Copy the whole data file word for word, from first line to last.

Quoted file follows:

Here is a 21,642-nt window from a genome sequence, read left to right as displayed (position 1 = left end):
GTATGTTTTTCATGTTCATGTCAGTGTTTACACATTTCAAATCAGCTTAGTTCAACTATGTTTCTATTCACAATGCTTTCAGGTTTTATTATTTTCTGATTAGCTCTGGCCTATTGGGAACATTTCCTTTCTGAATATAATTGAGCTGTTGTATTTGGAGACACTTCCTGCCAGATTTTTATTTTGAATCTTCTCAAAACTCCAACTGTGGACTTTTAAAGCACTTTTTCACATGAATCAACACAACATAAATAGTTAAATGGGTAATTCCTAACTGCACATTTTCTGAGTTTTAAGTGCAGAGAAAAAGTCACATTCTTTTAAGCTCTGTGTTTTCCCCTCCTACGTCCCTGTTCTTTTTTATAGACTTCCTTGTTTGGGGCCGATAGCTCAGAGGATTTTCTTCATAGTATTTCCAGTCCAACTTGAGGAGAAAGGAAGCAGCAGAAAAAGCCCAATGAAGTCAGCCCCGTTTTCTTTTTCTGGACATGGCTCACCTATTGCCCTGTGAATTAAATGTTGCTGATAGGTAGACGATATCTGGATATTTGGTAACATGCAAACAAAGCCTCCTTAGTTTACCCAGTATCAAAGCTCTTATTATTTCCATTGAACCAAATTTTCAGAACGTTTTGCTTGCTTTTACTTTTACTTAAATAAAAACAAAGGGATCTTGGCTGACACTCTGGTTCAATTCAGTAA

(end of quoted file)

Here is a 21,642-nt window from a genome sequence, read left to right as displayed (position 1 = left end):
GTATGTTTTTCATGTTCATGTCAGTGTTTACACATTTCAAATCAGCTTAGTTCAACTATGTTTCTATTCACAATGCTTTCAGGTTTTATTATTTTCTGATTAGCTCTGGCCTATTGGGAACATTTCCTTTCTGAATATAATTGAGCTGTTGTATTTGGAGACACTTCCTGCCAGATTTTTATTTTGAATCTTCTCAAAACTCCAACTGTGGACTTTTAAAGCACTTTTTCACATGAATCAACACAACATAAATAGTTAAATGGGTAATTCCTAACTGCACATTTTCTGAGTTTTAAGTGCAGAGAAAAAGTCACATTCTTTTAAGCTCTGTGTTTTCCCCTCCTACGTCCCTGTTCTTTTTTATAGACTTCCTTGTTTGGGGCCGATAGCTCAGAGGATTTTCTTCATAGTATTTCCAGTCCAACTTGAGGAGAAAGGAAGCAGCAGAAAAAGCCCAATGAAGTCAGCCCCGTTTTCTTTTTCTGGACATGGCTCACCTATTGCCCTGTGAATTAAATGTTGCTGATAGGTAGACGATATCTGGATATTTGGTAACATGCAAACAAAGCCTCCTTAGTTTACCCAGTATCAAAGCTCTTATTATTTCCATTGAACCAAATTTTCAGAACGTTTTGCTTGCTTTTACTTTTACTTAAATAAAAACAAAGGGATCTTGGCTGACACTCTGGTTCAATTCAGTAA